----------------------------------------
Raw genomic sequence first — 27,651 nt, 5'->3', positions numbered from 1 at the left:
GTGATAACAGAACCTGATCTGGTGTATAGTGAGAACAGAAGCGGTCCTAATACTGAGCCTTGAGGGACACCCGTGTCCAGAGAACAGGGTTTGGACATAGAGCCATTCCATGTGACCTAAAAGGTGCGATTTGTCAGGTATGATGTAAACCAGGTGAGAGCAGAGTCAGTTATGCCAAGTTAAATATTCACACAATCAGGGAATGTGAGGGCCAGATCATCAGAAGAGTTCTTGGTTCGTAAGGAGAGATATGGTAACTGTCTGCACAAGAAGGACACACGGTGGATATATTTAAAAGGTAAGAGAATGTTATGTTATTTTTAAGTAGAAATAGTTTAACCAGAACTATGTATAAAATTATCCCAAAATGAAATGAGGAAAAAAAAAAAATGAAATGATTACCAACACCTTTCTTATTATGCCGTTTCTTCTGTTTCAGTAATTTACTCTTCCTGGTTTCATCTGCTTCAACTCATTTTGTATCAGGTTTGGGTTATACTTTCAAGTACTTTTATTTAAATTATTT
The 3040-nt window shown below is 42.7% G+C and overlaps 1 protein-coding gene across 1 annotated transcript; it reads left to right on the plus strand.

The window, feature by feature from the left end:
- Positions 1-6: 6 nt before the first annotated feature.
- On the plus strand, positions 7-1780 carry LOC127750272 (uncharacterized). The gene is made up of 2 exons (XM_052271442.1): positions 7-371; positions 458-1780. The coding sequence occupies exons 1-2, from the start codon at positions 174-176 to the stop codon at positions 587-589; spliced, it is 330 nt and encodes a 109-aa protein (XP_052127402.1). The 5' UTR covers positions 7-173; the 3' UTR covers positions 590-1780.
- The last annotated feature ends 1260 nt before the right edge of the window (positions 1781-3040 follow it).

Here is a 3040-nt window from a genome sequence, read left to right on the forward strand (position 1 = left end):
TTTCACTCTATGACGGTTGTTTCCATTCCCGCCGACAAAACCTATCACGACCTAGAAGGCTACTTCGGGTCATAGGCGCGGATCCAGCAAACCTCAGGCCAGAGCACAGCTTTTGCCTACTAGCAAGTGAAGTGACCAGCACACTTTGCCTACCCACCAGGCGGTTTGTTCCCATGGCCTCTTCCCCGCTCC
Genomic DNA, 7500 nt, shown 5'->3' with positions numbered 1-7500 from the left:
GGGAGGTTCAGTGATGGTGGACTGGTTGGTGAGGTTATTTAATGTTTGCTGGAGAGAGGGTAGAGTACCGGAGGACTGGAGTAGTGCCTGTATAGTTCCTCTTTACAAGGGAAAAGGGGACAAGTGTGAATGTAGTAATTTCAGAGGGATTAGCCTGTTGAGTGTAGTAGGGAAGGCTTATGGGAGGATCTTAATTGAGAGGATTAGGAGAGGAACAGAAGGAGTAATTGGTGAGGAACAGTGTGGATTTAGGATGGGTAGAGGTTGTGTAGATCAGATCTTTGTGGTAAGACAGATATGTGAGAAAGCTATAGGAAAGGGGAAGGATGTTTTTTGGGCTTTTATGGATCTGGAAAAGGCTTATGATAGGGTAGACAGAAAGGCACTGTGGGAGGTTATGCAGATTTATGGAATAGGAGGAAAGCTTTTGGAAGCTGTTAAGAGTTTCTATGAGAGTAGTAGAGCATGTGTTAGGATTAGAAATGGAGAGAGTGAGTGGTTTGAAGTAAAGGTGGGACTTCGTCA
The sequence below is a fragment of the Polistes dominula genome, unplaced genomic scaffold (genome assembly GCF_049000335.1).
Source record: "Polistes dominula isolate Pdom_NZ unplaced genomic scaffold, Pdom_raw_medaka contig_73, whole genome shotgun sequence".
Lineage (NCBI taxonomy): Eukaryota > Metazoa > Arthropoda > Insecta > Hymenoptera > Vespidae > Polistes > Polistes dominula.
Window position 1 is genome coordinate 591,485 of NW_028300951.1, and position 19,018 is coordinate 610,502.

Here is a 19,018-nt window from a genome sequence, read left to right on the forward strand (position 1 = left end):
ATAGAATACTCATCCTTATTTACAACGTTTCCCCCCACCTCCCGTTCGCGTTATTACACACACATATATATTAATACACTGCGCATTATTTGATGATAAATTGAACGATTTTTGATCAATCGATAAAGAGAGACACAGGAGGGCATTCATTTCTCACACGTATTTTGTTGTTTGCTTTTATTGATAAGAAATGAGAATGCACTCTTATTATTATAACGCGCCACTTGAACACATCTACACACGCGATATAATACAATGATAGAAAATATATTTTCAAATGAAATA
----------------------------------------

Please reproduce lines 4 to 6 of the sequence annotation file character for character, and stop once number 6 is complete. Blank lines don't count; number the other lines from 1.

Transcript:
The window, feature by feature from the left end:
- Positions 1-6: 6 nt before the first annotated feature.
- On the plus strand, positions 7-1780 carry LOC127750272 (uncharacterized). The gene is made up of 2 exons (XM_052271442.1): positions 7-371; positions 458-1780. The coding sequence occupies exons 1-2, from the start codon at positions 174-176 to the stop codon at positions 587-589; spliced, it is 330 nt and encodes a 109-aa protein (XP_052127402.1). The 5' UTR covers positions 7-173; the 3' UTR covers positions 590-1780.